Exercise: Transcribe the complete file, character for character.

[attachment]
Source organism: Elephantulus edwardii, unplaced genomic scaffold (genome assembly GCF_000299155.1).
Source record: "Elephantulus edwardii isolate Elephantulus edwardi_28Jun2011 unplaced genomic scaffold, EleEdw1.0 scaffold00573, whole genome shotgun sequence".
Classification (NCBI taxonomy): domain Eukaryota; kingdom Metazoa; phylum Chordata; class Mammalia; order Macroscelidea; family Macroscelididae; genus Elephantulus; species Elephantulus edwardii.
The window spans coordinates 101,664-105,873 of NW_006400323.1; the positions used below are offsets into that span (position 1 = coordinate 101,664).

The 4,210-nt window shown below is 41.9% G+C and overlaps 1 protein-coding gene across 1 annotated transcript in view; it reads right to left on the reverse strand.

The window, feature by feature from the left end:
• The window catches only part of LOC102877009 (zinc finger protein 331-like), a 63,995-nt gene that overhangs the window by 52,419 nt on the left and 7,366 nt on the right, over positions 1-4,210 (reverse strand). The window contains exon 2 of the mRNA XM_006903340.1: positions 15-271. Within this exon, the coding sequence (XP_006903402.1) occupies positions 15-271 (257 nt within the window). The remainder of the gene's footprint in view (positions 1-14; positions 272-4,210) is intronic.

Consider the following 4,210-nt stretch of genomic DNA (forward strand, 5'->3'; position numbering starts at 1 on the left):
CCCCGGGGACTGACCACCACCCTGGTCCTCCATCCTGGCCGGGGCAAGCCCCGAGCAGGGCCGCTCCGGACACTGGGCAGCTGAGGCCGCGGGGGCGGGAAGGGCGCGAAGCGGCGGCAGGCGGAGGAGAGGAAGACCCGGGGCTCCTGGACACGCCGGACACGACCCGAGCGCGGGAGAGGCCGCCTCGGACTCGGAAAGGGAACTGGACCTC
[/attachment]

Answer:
Source organism: Elephantulus edwardii, unplaced genomic scaffold (genome assembly GCF_000299155.1).
Source record: "Elephantulus edwardii isolate Elephantulus edwardi_28Jun2011 unplaced genomic scaffold, EleEdw1.0 scaffold00573, whole genome shotgun sequence".
Classification (NCBI taxonomy): domain Eukaryota; kingdom Metazoa; phylum Chordata; class Mammalia; order Macroscelidea; family Macroscelididae; genus Elephantulus; species Elephantulus edwardii.
The window spans coordinates 101,664-105,873 of NW_006400323.1; the positions used below are offsets into that span (position 1 = coordinate 101,664).

The 4,210-nt window shown below is 41.9% G+C and overlaps 1 protein-coding gene across 1 annotated transcript in view; it reads right to left on the reverse strand.

The window, feature by feature from the left end:
• The window catches only part of LOC102877009 (zinc finger protein 331-like), a 63,995-nt gene that overhangs the window by 52,419 nt on the left and 7,366 nt on the right, over positions 1-4,210 (reverse strand). The window contains exon 2 of the mRNA XM_006903340.1: positions 15-271. Within this exon, the coding sequence (XP_006903402.1) occupies positions 15-271 (257 nt within the window). The remainder of the gene's footprint in view (positions 1-14; positions 272-4,210) is intronic.

Consider the following 4,210-nt stretch of genomic DNA (forward strand, 5'->3'; position numbering starts at 1 on the left):
CCCCGGGGACTGACCACCACCCTGGTCCTCCATCCTGGCCGGGGCAAGCCCCGAGCAGGGCCGCTCCGGACACTGGGCAGCTGAGGCCGCGGGGGCGGGAAGGGCGCGAAGCGGCGGCAGGCGGAGGAGAGGAAGACCCGGGGCTCCTGGACACGCCGGACACGACCCGAGCGCGGGAGAGGCCGCCTCGGACTCGGAAAGGGAACTGGACCTC